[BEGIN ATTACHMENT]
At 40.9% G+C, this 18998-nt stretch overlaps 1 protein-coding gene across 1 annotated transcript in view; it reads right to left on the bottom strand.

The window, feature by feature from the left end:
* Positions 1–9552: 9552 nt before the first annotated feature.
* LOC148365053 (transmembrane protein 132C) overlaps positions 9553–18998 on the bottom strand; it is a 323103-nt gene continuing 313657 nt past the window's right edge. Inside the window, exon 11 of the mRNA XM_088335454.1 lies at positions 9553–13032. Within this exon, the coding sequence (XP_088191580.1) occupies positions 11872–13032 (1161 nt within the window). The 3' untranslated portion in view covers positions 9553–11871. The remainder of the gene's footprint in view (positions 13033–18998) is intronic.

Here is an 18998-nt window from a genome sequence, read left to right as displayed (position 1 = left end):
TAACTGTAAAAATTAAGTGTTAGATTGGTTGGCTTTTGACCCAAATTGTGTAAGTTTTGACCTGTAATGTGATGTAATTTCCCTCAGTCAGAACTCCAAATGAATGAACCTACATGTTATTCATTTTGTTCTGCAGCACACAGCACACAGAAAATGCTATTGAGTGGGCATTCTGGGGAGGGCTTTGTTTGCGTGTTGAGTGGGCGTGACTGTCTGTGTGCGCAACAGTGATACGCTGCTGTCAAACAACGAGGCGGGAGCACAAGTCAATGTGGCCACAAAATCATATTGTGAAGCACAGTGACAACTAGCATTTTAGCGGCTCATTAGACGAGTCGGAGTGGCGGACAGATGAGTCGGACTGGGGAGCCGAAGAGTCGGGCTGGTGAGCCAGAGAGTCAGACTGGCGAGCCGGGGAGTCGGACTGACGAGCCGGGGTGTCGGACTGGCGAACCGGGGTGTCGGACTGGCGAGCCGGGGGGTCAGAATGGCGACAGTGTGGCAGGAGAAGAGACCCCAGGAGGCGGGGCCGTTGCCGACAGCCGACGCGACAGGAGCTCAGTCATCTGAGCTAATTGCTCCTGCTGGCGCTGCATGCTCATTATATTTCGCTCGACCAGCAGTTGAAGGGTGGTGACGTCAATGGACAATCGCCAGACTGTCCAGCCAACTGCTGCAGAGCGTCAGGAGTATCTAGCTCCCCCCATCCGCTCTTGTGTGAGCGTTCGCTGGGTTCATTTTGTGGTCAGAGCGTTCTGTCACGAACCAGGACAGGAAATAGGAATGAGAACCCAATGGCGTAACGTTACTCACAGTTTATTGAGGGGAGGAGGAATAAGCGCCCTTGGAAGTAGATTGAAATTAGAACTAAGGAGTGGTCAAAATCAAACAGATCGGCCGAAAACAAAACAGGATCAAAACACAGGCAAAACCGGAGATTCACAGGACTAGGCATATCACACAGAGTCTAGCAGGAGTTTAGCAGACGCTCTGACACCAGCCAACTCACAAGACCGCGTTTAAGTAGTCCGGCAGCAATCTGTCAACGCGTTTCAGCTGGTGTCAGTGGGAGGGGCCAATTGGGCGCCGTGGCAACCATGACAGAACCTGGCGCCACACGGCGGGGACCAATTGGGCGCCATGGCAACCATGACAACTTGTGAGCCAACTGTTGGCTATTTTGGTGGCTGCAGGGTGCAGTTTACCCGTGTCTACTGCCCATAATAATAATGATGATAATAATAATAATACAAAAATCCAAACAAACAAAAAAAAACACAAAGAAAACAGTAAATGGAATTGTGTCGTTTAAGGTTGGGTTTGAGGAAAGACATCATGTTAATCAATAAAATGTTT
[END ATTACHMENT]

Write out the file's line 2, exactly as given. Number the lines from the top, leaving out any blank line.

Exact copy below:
The window, feature by feature from the left end: